Degree Type


Degree Name

Master of Arts (MA); Master of Arts in Teaching (MAT)

Date Information

December, 2017



First Advisor

Lisa Mulman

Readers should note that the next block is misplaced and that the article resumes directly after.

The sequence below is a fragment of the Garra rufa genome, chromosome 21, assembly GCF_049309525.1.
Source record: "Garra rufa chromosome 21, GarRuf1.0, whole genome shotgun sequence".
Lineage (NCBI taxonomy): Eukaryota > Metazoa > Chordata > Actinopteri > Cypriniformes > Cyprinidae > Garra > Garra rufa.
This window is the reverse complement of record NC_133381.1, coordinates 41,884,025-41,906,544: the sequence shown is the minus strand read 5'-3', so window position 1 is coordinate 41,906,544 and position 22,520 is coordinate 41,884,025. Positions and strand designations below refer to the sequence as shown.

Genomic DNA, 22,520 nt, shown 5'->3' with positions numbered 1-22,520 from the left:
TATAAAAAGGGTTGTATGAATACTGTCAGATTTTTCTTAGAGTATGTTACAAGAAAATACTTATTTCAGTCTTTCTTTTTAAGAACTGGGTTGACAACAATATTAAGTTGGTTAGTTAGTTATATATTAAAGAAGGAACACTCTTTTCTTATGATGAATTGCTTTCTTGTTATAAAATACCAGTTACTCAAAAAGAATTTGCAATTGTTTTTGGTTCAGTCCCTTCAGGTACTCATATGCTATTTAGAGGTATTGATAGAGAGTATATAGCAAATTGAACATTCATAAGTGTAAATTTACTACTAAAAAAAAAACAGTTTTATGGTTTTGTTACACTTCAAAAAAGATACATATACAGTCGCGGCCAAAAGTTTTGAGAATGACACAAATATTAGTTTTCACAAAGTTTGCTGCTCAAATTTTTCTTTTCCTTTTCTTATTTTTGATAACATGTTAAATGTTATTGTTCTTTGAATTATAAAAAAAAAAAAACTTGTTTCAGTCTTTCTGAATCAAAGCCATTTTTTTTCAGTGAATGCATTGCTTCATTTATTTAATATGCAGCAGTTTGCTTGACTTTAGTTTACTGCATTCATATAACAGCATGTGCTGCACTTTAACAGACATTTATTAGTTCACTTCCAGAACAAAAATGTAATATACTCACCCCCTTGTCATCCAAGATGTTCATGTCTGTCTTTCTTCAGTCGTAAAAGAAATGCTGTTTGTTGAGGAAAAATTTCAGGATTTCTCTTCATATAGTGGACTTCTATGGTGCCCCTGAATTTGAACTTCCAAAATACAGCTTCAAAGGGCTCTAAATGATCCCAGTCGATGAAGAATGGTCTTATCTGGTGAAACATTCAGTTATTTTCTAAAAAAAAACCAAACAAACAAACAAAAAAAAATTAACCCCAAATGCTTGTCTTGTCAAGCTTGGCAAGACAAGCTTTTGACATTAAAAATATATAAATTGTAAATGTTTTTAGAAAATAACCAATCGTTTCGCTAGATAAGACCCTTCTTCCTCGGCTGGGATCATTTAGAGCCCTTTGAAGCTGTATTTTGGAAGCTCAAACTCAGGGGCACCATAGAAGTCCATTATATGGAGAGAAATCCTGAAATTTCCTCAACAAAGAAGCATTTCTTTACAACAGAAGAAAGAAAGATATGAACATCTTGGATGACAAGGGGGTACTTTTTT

Of the many enigmatic features of W.G. Sebald's fiction, perhaps the most perplexing is the author's uncanny ability to convey a topic while avoiding explicit reference to it. This is especially true in regard to the Holocaust, a topic Sebald rarely labels with terms traditionally associated with its history, but which arguably constitutes the ethical core of the works. Partially in response to historian Saul Frieländer's suggestion that literature may potentially offer cohesion to "the growing fragmentation of the history of the Nazi period" ("Trauma" 52), this thesis investigates the relationship between Sebald's unique stylistics and its representation of the Holocaust. Through close readings of Sebald's work, I demonstrate that Sebald's and Friendländer's texts are undergirded by similar ethical and epistemological positions, which in turn help explain their significant rhetorical differences. Indeed, the stark contrasts of those differences speaks to the continuing potency of the events to impose a disjunctive effect (despite ethical affinities of the authors) on Holocaust representation.